D. Ross Camidge, MD, PhD, a professor of medical oncology at the University of Colorado, discusses the FDA approval of first-line pembrolizumab (Keytruda) in metastatic squamous non–small cell lung cancer regardless of PD-L1 expression.
D. Ross Camidge, MD, PhD, a professor of medical oncology at the University of Colorado, discusses the FDA approval of first-line pembrolizumab (Keytruda) in combination with carboplatin with paclitaxel or nab-paclitaxel (Abraxane) for the treatment of patients with metastatic squamous non—small cell lung cancer (NSCLC).
This approval was based on findings from the KEYNOTE-407 trial. In this phase III trial, the combination of pembrolizumab to chemotherapy reduced the risk of death by 36% compared with chemotherapy alone in patients with metastatic squamous NSCLC. The median overall survival (OS) was 15.9 months (95% CI, 13.2 — not evaluable) with pembrolizumab versus 11.3 months (95% CI, 9.5-14.8) with chemotherapy alone (HR, 0.64; 95% CI, 0.49-0.85; P = .0017). OS benefit was observed regardless of PD-L1 expression level, choice of taxane, age, sex, and ECOG performance status.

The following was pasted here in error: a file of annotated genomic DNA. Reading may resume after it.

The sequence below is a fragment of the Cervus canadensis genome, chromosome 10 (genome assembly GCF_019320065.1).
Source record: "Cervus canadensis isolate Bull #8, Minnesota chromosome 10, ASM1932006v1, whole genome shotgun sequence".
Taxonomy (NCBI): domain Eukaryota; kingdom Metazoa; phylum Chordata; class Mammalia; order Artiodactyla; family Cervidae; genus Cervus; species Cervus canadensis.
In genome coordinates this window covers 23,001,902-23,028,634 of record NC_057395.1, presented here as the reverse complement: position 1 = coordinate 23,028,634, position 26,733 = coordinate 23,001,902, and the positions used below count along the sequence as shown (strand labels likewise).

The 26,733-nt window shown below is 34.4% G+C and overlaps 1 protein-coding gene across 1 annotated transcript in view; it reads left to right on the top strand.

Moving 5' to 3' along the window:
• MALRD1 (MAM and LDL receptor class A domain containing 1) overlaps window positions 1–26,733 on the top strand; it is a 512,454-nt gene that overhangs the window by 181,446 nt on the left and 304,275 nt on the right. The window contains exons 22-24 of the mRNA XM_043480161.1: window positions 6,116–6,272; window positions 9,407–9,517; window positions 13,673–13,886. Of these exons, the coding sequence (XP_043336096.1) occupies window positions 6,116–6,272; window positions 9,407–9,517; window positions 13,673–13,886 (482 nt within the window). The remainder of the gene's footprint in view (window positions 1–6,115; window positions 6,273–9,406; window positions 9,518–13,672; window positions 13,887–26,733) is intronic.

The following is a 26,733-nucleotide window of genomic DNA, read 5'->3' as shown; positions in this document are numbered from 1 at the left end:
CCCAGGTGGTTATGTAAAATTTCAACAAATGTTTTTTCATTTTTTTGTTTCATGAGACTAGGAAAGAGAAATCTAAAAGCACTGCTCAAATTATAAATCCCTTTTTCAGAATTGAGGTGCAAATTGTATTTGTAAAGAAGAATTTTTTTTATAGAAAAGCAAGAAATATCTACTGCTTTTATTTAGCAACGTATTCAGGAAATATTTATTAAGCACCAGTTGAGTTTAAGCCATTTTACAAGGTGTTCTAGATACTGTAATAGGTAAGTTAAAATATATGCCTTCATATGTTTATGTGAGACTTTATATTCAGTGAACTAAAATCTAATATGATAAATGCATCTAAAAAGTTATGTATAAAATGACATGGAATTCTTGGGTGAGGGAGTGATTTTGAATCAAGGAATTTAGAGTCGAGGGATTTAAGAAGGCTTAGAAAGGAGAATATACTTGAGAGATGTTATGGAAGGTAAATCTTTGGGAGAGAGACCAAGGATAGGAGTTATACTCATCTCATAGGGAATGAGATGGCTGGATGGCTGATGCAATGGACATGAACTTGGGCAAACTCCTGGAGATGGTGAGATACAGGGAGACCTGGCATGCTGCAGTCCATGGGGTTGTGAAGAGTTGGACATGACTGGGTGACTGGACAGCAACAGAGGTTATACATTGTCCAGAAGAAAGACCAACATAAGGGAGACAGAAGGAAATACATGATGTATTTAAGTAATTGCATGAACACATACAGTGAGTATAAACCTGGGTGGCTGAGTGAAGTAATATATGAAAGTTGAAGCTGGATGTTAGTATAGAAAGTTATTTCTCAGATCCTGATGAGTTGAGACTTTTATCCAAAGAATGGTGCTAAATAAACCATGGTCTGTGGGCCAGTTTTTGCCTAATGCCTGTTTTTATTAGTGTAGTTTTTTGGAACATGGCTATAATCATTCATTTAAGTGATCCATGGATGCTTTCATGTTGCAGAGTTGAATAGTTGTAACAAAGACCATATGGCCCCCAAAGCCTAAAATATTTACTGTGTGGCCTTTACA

The median progression-free survival (PFS) was 6.4 months (95% CI, 6.2-8.3) with pembrolizumab compared with 4.8 months (95% CI, 4.3-5.7) with chemotherapy alone (HR, 0.56; 95% CI, 0.45-0.70; P <.0001). While the PFS benefit was also observed across all PD-L1 expression levels, there was a correlation between an increase in PD-L1 level and a greater magnitude of benefit. Additionally, the objective response rate in the pembrolizumab arm was 57.9%, comprising a complete response rate of 1.4% and a partial response rate of 56.5%.